Superintendent Carol R. Johnson, wrapping up a turbulent year as head of the Boston public schools, will present an assessment of her job performance to the School Committee on Wednesday night that includes pages of accomplishments and some occasional problems.
To shore up one weak area, Johnson plans to announce during the meeting a new structure for her executive team, following several high-level departures and a series of incidents this year that raised questions about possible lapses in oversight of the city’s schools.
Johnson wrote the assessment as part of the School Committee’s annual review of her performance, a process that will probably culminate in January when the School Committee publicly discusses her running of the 57,000-student system and completes its formal evaluation.
This year has been marked by highs and lows for Johnson, who has been superintendent since 2007, an unusually long tenure for an urban school chief. She was named urban education leader of the year in October by the Council of the Great City Schools, just a few months after she faced calls for her ouster from some parents for supporting a headmaster after he was charged with assaulting his wife.
In an interview Tuesday, Johnson said that every year presents different challenges.
“I feel pretty positive and upbeat about the work we are undertaking,” she said. “Our schools are stronger than they were last year.”
In eight pages, Johnson cites a number of accomplishments, such as implementing a new teacher contract that includes new procedures for job reviews; having more buses arriving at school on time (nearly 96 percent); expanding several popular schools; and making breakfast free for all students this fall.
She characterized state test scores as a mixed bag, noting historically high proficiency rates for eighth- and 10th-graders but expressing concern about stubborn achievement gaps that persist among students of different backgrounds, especially in lagging literacy scores for black and Hispanic males.
Johnson mentioned her controversial decision to support Rodney Peterson, former headmaster. She promoted him to co-headmaster of the O’Bryant School of Mathematics and Science in summer 2011 as he faced assault charges against his wife, and she even wrote a letter of support for him to a judge after Peterson admitted to sufficient facts in the case.
Peterson’s arrest and her letter of support came to light this summer, creating a firestorm for Johnson, who subsequently apologized and issued new guidelines for handling such situations.
“While I regret the situation that arose with one of our former headmasters and I take personal responsibility for the way it was handled, the new guidelines are a positive step forward to creating high standards around ethical behavior and a safe school culture within” the Boston schools, Johnson writes in her self-assessment, which the School Department provided at the Globe’s request.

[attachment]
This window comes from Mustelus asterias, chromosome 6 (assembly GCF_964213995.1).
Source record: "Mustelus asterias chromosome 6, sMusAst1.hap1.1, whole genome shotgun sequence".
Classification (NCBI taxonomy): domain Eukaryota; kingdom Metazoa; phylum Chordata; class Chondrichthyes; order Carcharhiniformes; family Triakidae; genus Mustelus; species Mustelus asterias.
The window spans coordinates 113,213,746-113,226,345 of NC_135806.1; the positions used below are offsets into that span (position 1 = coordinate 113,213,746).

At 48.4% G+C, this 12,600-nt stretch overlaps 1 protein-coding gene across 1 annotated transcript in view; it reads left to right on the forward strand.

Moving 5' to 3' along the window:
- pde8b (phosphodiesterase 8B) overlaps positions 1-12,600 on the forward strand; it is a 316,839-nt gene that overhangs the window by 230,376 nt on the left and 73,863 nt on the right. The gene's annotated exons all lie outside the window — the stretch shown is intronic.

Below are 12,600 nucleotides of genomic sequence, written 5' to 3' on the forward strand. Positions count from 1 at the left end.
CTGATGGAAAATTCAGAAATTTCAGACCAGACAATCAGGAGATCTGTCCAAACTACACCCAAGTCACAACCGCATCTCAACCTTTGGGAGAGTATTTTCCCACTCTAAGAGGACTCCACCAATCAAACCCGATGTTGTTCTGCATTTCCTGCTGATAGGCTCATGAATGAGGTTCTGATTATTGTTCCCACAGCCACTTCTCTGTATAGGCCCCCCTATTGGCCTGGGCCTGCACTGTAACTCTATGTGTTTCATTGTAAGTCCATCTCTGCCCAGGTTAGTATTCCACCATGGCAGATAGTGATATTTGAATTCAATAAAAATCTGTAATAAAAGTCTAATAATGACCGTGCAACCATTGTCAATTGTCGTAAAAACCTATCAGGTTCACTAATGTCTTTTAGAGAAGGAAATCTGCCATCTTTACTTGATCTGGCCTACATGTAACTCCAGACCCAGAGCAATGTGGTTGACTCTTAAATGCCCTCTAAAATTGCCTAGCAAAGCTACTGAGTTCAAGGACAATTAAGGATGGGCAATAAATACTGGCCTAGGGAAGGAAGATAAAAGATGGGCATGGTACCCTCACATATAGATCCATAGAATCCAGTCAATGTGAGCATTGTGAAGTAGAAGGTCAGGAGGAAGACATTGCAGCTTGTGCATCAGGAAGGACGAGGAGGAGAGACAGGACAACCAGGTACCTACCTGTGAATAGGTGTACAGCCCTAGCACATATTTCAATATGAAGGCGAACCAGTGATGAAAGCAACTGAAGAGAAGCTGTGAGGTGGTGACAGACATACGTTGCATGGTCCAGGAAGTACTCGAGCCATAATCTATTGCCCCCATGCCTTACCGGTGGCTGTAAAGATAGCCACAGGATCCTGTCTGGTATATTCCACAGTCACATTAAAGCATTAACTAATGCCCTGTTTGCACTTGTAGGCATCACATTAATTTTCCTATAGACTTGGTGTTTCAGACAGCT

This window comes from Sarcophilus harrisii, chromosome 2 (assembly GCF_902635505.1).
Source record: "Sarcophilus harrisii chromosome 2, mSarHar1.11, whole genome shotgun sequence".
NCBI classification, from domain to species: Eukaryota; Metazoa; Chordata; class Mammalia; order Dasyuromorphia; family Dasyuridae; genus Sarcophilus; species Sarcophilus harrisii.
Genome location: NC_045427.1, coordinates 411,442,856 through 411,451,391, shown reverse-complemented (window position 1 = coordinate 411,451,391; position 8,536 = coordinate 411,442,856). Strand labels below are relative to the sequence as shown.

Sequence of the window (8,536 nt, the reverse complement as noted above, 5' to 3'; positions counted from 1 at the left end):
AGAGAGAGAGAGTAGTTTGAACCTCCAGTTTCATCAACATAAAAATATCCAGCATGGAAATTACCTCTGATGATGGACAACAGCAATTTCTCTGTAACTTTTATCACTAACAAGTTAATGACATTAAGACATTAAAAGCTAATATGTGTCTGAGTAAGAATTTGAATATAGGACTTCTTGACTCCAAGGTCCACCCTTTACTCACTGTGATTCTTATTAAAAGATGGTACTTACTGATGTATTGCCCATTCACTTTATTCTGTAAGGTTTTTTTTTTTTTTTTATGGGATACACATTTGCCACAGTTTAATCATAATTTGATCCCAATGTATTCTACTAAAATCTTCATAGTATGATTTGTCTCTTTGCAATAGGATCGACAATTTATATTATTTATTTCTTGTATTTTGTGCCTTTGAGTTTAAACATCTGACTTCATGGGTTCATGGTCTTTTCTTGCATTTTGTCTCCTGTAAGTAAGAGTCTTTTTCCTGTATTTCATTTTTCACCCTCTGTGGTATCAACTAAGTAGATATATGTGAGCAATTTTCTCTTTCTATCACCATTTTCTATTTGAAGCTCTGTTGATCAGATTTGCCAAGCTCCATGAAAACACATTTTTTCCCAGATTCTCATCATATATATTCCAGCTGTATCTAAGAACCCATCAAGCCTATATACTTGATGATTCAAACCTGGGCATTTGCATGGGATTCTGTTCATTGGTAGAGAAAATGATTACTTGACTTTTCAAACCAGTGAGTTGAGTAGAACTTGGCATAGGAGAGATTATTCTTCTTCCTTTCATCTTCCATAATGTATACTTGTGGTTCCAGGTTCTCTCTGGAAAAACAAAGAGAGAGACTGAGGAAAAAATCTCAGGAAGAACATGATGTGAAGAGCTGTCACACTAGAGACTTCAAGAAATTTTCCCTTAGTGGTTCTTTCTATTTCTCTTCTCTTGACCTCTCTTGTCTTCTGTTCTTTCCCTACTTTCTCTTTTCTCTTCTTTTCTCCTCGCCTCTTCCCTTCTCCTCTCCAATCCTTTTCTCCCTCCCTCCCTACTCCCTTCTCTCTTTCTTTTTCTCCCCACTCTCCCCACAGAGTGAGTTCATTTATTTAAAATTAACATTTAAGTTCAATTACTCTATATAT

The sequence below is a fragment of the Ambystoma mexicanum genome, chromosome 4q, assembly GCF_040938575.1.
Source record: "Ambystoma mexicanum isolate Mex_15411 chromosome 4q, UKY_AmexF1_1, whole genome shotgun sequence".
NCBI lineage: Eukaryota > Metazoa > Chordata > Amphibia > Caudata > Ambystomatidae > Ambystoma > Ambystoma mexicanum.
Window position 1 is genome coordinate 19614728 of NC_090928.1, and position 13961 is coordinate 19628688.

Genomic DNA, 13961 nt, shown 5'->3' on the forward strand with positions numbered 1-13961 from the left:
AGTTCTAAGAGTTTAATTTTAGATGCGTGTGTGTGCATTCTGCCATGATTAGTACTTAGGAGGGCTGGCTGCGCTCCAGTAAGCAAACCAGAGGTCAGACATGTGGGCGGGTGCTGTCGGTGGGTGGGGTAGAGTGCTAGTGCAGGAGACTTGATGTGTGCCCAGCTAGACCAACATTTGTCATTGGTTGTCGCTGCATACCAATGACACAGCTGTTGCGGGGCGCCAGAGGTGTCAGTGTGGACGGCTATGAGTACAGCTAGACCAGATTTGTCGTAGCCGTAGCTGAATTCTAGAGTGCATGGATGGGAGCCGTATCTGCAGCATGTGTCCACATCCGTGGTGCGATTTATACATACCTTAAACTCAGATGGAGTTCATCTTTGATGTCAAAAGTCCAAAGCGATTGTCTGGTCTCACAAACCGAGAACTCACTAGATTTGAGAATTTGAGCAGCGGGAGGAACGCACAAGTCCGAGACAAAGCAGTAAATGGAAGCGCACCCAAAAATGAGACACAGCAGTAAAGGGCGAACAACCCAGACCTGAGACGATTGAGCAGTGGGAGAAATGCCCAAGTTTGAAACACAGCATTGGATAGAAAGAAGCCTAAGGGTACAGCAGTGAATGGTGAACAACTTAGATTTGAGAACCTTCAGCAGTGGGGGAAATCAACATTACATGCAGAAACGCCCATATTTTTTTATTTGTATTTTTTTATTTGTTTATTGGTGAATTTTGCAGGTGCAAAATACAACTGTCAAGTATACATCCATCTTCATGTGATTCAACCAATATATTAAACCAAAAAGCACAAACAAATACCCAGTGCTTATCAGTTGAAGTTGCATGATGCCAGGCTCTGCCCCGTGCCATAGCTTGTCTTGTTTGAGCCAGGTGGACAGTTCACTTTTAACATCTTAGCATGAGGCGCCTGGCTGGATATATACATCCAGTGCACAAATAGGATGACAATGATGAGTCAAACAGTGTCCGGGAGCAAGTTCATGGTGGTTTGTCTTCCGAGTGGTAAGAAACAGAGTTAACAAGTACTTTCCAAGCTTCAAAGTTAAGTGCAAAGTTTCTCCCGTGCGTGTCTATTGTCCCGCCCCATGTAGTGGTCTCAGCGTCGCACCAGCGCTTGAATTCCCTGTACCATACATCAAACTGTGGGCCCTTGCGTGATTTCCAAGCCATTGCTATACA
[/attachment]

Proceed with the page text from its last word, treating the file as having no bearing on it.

Speculation has been swirling over the past few months that Johnson might be leaving her post in the coming months, even though her contract does not expire until June 2015.
Fueling the talk has been the fallout from the Peterson situation and the departure of Johnson’s most trusted adviser, Deputy Superintendent Michael Goar, who worked for Johnson when she was superintendent in Memphis and Minneapolis.
But Johnson said Tuesday that she is sticking around.
“I think we have a lot of robust work ahead of us, and I look forward to being part of that work,” said Johnson. “I certainly can’t predict the future, but I’m working really hard every day.”
Johnson still has the backing of Mayor Thomas M. Menino, who appoints the School Committee.
“Superintendent Johnson continues to demonstrate why she is the perfect person to lead the Boston public schools,” Menino said in a statement. “Under her leadership, we have seen real growth in so many areas: academic improvement in our lowest-performing schools, a more equitable budgeting process, and significant progress in transportation and food services. More parents are choosing Boston public schools for their children, and that tells me we are headed in the right direction.”
Richard Stutman, president of the Boston Teachers Union, declined to comment on Johnson’s performance this year. But he criticized her for having a high number of vacancies on her executive team.
“There is no backup plan for when an administrator leaves,” said Stutman, who also faulted previous school superintendents for the same problem. “It isn’t a recent problem.”
Johnson has typically earned high marks from the School Committee. But for the first time, she received a lackluster review in January for last year’s job performance, losing points in particular for the school system’s slowness in fixing chronically late buses and a divisive plan to relocate Boston Latin Academy that proved not to be viable.
The Rev. Gregory Groover, chairman of the School Committee, said he is looking forward to hearing from other members about Johnson’s performance this year.
“Overall, I’m very pleased with a number of fronts that look not only promising but have shown remarkable growth from last year to this year,” said Groover, citing such accomplishments as more timely buses and higher test scores at underperforming schools.